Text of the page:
How to stop car windows steaming up

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De-misting windscreens should cone as a priority part of people’s routines if they travel to work by car. Not doing so could obscure people’s view and add an unwelcome element of danger to the morning commute. While the process often proves tedious, it is not too tricky.

How to stop car windows steaming up

Car windows steam up in the autumn and winter when the cold atmosphere of the vehicle interacts with someone’s body temperature.

Moisture clings to the interior and obscures people’s views as they set off for the working day.

Attempting to drive in this state could result in a hefty penalty, as it is illegal.


The easiest way to prevent moisture build-up is by eliminating the excess with heat.

Turning a car heater on cold and then warming it up will help dry out the interior, and reduce misting.

People should ensure they use the heaters directed at the windscreen to disperse any mist.


One of the best ways to de-mist windows is to roll them down during the morning commute.

Keeping them cracked open filters out the warm, moist air, and lets in the drier air from outside, balancing the indoor atmosphere.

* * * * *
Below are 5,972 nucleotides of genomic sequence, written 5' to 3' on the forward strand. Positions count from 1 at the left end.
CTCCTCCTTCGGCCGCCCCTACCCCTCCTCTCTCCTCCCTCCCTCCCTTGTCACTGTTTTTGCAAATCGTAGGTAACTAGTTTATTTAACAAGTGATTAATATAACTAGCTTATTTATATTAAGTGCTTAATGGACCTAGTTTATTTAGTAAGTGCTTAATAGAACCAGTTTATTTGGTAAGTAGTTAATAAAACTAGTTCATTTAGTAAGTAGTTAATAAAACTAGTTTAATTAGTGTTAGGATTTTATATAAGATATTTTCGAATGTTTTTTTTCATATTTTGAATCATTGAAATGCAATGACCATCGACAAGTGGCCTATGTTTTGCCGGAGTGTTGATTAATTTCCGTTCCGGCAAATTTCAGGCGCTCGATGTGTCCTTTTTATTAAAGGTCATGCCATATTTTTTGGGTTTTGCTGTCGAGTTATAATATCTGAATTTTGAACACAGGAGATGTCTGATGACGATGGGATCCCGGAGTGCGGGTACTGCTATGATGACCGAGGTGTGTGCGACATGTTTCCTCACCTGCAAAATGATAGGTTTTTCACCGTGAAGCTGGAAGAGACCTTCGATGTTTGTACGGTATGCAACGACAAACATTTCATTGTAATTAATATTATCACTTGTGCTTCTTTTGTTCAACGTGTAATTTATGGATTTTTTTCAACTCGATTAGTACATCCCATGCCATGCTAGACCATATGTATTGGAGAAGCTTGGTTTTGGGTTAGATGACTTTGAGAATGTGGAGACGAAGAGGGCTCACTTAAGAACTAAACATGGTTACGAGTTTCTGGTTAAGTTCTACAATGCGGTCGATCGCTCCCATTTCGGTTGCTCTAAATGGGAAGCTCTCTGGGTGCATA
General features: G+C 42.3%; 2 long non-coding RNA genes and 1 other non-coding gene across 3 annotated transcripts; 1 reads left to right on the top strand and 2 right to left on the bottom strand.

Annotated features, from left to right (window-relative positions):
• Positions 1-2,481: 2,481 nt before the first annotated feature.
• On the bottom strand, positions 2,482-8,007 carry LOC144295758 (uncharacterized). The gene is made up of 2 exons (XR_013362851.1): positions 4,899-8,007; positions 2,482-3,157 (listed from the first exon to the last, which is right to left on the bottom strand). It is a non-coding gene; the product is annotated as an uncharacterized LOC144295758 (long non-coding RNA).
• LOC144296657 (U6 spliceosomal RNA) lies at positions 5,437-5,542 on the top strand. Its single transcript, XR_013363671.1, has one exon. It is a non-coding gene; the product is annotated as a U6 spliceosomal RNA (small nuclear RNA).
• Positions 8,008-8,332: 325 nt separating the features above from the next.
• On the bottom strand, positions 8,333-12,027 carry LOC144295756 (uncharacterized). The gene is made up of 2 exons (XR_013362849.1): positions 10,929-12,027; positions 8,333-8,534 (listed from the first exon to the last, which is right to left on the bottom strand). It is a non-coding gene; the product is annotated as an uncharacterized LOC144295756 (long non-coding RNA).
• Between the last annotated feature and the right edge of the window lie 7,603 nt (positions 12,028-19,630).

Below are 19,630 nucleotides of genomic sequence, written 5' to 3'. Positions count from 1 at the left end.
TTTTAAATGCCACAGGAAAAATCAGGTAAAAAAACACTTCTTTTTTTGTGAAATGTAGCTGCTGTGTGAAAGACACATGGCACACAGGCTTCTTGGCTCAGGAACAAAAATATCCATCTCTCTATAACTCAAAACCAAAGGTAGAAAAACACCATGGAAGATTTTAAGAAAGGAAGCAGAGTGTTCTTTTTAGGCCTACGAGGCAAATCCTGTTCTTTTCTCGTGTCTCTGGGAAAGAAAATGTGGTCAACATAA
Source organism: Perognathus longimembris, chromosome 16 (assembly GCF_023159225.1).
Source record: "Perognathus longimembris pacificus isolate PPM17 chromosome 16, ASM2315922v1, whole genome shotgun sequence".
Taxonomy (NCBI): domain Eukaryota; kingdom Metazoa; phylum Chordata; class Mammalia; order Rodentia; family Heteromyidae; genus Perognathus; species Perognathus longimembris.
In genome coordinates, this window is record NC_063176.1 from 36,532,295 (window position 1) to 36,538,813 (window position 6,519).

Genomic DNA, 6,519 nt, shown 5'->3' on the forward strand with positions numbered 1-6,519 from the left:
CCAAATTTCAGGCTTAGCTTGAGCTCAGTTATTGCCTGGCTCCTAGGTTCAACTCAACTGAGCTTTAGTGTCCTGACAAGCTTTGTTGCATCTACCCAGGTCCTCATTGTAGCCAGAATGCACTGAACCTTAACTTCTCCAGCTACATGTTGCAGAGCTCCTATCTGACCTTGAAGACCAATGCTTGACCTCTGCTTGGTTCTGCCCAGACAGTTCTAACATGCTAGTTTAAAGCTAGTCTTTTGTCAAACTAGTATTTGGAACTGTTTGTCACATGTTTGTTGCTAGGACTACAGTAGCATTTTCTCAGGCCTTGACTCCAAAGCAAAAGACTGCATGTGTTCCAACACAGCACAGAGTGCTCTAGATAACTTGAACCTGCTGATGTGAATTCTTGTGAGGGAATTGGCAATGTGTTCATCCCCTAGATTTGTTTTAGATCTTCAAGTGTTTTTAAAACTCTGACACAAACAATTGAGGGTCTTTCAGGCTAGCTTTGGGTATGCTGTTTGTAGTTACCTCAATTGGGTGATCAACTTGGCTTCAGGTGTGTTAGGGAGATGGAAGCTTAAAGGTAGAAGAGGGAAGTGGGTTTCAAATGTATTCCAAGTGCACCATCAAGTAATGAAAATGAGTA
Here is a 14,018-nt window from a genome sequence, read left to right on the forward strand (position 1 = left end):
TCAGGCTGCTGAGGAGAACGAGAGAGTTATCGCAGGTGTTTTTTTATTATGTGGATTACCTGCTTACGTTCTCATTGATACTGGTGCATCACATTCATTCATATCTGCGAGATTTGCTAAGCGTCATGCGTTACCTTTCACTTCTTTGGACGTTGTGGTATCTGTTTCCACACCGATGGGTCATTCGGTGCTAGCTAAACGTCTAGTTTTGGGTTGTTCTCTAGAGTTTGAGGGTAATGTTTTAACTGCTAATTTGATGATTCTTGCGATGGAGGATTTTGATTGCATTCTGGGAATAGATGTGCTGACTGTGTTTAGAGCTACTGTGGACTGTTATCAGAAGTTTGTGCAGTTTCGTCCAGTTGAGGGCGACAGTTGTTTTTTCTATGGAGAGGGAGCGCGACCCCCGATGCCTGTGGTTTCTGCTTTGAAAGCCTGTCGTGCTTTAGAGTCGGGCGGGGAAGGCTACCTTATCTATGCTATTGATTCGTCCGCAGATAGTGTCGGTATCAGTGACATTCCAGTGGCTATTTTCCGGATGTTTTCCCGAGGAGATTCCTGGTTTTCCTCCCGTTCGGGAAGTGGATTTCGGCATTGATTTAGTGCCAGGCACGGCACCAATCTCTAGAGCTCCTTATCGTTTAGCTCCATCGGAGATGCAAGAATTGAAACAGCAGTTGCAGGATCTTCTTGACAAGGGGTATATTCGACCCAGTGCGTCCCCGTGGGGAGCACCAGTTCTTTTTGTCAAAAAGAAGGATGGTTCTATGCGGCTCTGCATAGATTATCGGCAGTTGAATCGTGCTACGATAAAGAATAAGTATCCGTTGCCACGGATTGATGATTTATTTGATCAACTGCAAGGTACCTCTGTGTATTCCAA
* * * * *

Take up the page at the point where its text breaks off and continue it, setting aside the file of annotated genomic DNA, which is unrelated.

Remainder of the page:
The only drawback is cold air will stream into the car, so people may want to make sure they wrap up if they choose this option.

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Air conditioning

Those who own a car equipped with air conditioning can use it is the same way they use heating.

Using heat alone will de-mist the window, but will ultimately allow the condensation to return once the air cools again.

Air conditioning will keep the inside cool and dry at the same time.

Pre-emptive de-misting

For those who don’t have the luxury of waiting for their car to de-mist in the morning, the following options will help prevent a moisture build-up:

  • Keep a bag of cat litter in the car (in a pair of tights as recommended by some experts) to soak up any excess moisture.
  • Get rid of damp items such as old gym clothes, coats or towels.
  • Wash the car to eliminate moisture-attracting dirt particles

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